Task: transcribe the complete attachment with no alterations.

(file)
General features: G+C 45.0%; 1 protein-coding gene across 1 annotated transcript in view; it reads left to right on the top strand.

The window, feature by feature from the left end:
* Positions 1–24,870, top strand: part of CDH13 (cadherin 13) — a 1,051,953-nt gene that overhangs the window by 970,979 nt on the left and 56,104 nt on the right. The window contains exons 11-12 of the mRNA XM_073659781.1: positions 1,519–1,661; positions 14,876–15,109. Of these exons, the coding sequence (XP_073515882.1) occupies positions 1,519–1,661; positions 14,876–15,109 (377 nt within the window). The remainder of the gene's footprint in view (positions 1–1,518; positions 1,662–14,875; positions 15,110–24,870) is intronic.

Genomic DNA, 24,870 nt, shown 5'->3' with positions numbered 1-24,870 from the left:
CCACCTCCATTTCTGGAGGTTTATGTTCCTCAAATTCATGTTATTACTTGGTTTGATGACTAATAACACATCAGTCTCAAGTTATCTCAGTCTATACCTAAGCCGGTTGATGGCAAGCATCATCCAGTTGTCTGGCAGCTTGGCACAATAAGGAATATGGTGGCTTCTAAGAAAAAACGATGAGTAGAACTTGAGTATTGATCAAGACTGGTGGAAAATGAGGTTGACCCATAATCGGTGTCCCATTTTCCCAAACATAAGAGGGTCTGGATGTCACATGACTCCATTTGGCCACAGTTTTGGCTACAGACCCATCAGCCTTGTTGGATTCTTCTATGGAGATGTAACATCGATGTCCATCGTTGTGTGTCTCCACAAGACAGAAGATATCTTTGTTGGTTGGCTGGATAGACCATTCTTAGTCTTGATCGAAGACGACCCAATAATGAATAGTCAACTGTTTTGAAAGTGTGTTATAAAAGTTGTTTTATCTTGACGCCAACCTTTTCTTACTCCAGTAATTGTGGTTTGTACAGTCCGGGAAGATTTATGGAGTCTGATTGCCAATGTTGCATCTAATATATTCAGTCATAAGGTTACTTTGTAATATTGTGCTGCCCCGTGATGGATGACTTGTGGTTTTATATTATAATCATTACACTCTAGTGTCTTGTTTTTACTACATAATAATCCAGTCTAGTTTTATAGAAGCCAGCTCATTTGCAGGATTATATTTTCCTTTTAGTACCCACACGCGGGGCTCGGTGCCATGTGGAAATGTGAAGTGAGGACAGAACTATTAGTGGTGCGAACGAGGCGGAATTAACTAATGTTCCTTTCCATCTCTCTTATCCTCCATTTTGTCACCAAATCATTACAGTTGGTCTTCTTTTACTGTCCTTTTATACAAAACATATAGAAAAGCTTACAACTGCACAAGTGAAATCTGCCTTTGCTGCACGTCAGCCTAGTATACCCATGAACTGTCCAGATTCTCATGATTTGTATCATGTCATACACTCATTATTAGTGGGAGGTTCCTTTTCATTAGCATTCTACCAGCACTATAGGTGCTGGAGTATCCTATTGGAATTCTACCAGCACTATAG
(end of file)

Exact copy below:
General features: G+C 45.0%; 1 protein-coding gene across 1 annotated transcript in view; it reads left to right on the top strand.

The window, feature by feature from the left end:
* Positions 1–24,870, top strand: part of CDH13 (cadherin 13) — a 1,051,953-nt gene that overhangs the window by 970,979 nt on the left and 56,104 nt on the right. The window contains exons 11-12 of the mRNA XM_073659781.1: positions 1,519–1,661; positions 14,876–15,109. Of these exons, the coding sequence (XP_073515882.1) occupies positions 1,519–1,661; positions 14,876–15,109 (377 nt within the window). The remainder of the gene's footprint in view (positions 1–1,518; positions 1,662–14,875; positions 15,110–24,870) is intronic.

Genomic DNA, 24,870 nt, shown 5'->3' with positions numbered 1-24,870 from the left:
CCACCTCCATTTCTGGAGGTTTATGTTCCTCAAATTCATGTTATTACTTGGTTTGATGACTAATAACACATCAGTCTCAAGTTATCTCAGTCTATACCTAAGCCGGTTGATGGCAAGCATCATCCAGTTGTCTGGCAGCTTGGCACAATAAGGAATATGGTGGCTTCTAAGAAAAAACGATGAGTAGAACTTGAGTATTGATCAAGACTGGTGGAAAATGAGGTTGACCCATAATCGGTGTCCCATTTTCCCAAACATAAGAGGGTCTGGATGTCACATGACTCCATTTGGCCACAGTTTTGGCTACAGACCCATCAGCCTTGTTGGATTCTTCTATGGAGATGTAACATCGATGTCCATCGTTGTGTGTCTCCACAAGACAGAAGATATCTTTGTTGGTTGGCTGGATAGACCATTCTTAGTCTTGATCGAAGACGACCCAATAATGAATAGTCAACTGTTTTGAAAGTGTGTTATAAAAGTTGTTTTATCTTGACGCCAACCTTTTCTTACTCCAGTAATTGTGGTTTGTACAGTCCGGGAAGATTTATGGAGTCTGATTGCCAATGTTGCATCTAATATATTCAGTCATAAGGTTACTTTGTAATATTGTGCTGCCCCGTGATGGATGACTTGTGGTTTTATATTATAATCATTACACTCTAGTGTCTTGTTTTTACTACATAATAATCCAGTCTAGTTTTATAGAAGCCAGCTCATTTGCAGGATTATATTTTCCTTTTAGTACCCACACGCGGGGCTCGGTGCCATGTGGAAATGTGAAGTGAGGACAGAACTATTAGTGGTGCGAACGAGGCGGAATTAACTAATGTTCCTTTCCATCTCTCTTATCCTCCATTTTGTCACCAAATCATTACAGTTGGTCTTCTTTTACTGTCCTTTTATACAAAACATATAGAAAAGCTTACAACTGCACAAGTGAAATCTGCCTTTGCTGCACGTCAGCCTAGTATACCCATGAACTGTCCAGATTCTCATGATTTGTATCATGTCATACACTCATTATTAGTGGGAGGTTCCTTTTCATTAGCATTCTACCAGCACTATAGGTGCTGGAGTATCCTATTGGAATTCTACCAGCACTATAG